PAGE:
As the drones circled the area, he sat nervously at the screen waiting for the confirmation. The very idea that they could find something this big after all these years had him on tenterhooks.
It was like watching the lottery numbers being announced. Then suddenly, a blip appeared on the radar screen. How could something go this wrong when he was so close!
Ocean explorer Tim Taylor was on the hunt. A seasoned diver and underwater investigator, Tim was on a mission to recover every one of the 52 US Navy submarines lost during World War II.
When Tim set his mind to something, he would totally immerse himself until the job was done. And there was one mystery of the deep that Tim had been obsessed with ever since he first came across it.
Tim’s passion project was the USS Grayback, which went missing in 1944 off the coast of Okinawa.
The impressive vessel was 307 feet long, 27 feet wide, and capable of traveling at 20.9 knots. In short: it was big and it was fast. So how could such a valuable military asset just disappear off the face of the Earth?
The Grayback was involved in several top priority patrols in the western Pacific. Of its 10 missions, the Grayback took out 14 ships and even managed to sink an Imperial Japanese sub.
Surely the Navy would keep track of such a successful asset. Well, as Tim dove a little deeper, it was clear they had made a huge mistake that meant the Grayback would be lost for years.
Before it disappeared, the Navy had been tracking the Grayback’s exploits with keen interest. Submarine vs submarine warfare is actually not very common. The whole idea of a submarine is that it take out large battleships without being detected, not go after other covert vessels.
But the Grayback wasn’t messing around. The warrior sub took out any enemy that dared come within range of its ferocious firepower. Until the fateful morning of February 26, 1944.
On that day, the Grayback was sunk by enemy combatants, but the US Navy didn’t discover the Okinawa attack until the following month when it was reported it hadn’t docked on Midway Island.
Of course, Tim knew this much. He also knew the Grayback was taken out by a Nakajima B5N “Kate” bomber with a 500-pound bomb before being repeatedly hit with depth charges. So why then, with all this information, had it been impossible for Tim to pinpoint the Grayback’s whereabouts?
Tim and the Lost 52 project had pored through every document on how the Grayback met its end, but he came home from every expedition empty-handed. So when an amateur Japanese historian reached out to Tim with fresh information, his interest was piqued.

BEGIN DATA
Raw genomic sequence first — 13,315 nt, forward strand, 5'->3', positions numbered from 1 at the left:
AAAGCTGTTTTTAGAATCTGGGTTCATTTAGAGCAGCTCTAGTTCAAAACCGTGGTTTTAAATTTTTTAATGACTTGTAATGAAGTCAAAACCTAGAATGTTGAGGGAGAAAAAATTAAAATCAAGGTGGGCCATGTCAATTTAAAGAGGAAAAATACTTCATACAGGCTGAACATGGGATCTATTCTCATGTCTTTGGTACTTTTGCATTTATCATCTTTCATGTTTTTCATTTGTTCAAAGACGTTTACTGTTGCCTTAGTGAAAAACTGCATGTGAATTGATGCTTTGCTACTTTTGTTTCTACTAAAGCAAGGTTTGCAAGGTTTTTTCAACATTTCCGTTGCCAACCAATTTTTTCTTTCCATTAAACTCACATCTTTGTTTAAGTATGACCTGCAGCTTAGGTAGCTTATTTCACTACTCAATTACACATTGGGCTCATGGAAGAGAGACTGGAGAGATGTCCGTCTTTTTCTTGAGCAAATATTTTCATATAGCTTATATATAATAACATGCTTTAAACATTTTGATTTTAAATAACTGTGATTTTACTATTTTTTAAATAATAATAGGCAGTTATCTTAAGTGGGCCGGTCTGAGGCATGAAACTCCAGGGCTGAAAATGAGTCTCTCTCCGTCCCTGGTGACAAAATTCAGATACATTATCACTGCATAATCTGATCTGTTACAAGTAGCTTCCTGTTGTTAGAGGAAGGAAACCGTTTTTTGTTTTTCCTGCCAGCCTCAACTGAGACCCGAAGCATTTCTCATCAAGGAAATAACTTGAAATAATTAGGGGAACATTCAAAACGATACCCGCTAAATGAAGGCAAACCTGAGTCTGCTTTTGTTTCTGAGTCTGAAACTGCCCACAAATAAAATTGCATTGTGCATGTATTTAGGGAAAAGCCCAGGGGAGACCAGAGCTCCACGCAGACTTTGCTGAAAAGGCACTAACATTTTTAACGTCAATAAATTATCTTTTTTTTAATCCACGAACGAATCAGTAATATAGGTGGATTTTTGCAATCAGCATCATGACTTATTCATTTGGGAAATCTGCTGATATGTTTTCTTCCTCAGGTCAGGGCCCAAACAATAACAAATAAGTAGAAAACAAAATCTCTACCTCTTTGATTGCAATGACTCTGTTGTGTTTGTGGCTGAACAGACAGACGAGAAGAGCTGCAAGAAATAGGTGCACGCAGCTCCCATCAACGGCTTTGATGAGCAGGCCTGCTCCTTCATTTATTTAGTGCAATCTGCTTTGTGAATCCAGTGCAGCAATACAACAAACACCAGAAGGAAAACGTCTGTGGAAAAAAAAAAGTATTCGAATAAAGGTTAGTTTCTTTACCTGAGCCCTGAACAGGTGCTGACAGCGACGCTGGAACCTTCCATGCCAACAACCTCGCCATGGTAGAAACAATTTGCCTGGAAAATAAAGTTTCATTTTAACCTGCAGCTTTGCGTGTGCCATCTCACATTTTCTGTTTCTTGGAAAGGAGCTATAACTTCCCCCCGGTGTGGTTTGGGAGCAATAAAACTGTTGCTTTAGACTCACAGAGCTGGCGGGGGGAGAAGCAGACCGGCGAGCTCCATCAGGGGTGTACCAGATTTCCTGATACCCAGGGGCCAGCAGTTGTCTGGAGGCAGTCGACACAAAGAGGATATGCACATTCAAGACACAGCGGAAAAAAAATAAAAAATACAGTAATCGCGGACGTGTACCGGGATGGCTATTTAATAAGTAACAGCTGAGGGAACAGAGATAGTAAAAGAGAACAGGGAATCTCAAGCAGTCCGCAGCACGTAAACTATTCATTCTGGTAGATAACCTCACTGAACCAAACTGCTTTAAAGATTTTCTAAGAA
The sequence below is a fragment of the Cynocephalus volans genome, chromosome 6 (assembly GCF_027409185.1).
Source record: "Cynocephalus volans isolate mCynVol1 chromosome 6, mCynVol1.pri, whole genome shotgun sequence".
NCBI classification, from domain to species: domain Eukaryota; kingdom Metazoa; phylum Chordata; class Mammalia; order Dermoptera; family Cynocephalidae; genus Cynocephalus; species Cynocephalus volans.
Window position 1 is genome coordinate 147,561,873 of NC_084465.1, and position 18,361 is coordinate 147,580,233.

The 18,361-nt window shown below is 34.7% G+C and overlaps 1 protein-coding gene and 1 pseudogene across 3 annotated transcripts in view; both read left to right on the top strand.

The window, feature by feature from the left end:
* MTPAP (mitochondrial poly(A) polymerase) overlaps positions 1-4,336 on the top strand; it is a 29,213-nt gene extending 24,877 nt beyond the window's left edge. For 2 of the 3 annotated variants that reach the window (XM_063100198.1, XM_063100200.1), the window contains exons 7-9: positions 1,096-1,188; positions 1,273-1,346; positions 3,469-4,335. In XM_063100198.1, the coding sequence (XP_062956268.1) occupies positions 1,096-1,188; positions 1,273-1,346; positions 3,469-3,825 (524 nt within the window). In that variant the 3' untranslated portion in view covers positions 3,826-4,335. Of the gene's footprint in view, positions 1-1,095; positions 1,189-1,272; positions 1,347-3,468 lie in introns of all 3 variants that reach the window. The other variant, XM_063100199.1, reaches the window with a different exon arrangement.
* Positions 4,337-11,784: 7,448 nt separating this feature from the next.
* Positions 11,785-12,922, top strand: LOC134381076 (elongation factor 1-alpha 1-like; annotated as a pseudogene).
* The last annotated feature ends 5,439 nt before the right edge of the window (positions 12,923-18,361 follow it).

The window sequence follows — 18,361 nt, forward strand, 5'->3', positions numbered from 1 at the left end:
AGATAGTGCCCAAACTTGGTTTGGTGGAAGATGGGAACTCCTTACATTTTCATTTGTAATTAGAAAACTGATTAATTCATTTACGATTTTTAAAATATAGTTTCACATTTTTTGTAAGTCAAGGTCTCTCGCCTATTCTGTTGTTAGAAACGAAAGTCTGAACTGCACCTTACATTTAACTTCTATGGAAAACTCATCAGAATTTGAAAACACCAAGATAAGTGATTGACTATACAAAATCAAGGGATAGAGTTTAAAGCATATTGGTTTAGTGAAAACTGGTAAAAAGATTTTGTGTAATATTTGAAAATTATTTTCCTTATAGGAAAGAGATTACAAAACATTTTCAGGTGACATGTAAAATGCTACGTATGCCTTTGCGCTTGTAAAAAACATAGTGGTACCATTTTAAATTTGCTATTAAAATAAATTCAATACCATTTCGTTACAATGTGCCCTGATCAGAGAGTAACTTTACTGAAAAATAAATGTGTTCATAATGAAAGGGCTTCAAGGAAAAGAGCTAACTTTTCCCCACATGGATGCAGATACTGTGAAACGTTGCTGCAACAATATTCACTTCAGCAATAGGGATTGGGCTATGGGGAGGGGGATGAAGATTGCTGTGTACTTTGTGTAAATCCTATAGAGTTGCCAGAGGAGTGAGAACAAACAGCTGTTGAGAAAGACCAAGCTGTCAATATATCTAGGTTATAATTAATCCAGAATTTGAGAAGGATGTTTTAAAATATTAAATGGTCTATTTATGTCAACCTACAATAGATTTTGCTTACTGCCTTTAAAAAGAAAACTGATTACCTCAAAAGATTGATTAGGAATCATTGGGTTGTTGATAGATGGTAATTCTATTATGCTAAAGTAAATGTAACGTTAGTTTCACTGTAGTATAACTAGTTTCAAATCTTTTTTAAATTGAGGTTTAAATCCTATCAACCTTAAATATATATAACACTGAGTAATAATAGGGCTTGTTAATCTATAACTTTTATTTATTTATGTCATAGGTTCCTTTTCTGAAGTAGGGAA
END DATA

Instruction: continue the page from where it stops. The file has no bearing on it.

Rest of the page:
The scholar had come across something curious when he was going over some old war records from 1944. Even more curiously, it wasn’t the historical details of the accounts that had caught his eye.
Yutaka Iwasaki had found a mistranslation in the report of the Grayback’s demise – an error so small that it had gone unnoticed for the best part of a century.
A single digit has been transcribed incorrectly in the coordinates, and the reality of what that meant for the search hit Tim like a torpedo. He had been looking for the Grayback more than 100 miles in the wrong direction.
As soon as he realized why he’d never found it, Tim grabbed the phone right away and mobilized his team to sail out to the location as soon as possible.
Within days, Tim’s team was in position. With the help of drones equipped with high-definition cameras, they quickly spotted something big on the ocean floor. But in his excitement, Tim hadn’t checked the integrity of the vehicle as well as he should have.
Once the drones had detected that there was something 1,400 ft below the surface worth looking into, Tim deployed an autonomous underwater vehicle (AUV) to gather more data using sonar.
Tim’s eyes were fixed on the screen as the AUV descended to investigate what the drones had identified. Suddenly, two anomalies appeared on the screen. Seconds later, the AUV sent back a distress signal.
Finding the Grayback meant everything to Tim, and he wasn’t about to let a little thing like a malfunctioning AUV get in the way of that.
Despite the last-minute preparations to get the expedition underway, Tim had the foresight to bring a backup AUV, which he gave the green light to launch the moment he realized there had been an issue. Tim was walking away with that submarine today – if it was the last thing he did.
Tim watched the AUV camera with bated breath. His eyes grew wider as the shadowy wreckage slowly came into focus on the screen. After all these years, he had found the USS Grayback.
What that one eagle-eyed researcher had spotted in a mistranslation had led him to the sub’s final resting place 75 years after it sank. Tim was over the moon. But as the images became clearer, Tim realized there would be a lot more to recovering the wreckage than he’d imagined.
Due to the severity of the attack that plunged the Grayback to the depths of the ocean, the submarine was in two pieces. And there was a large hole in the stern.
Tim determined that the submarine had suffered a direct hit to both the front and rear torpedo rooms, causing two massive explosions. The deck gun had been struck by the aerial bomber and was later found 400 feet from the rest of the submarine.
So far, Tim’s Lost 52 project has recovered 11 subs. Submarines like the Grayback informed the design of future submarines, which are now all nuclear to avoid the need to operate on the surface where they’re vulnerable to attacks (diesel engines can’t operate while submerged).
Can you imagine how many other historical artifacts may have been lost due to tiny errors in translation?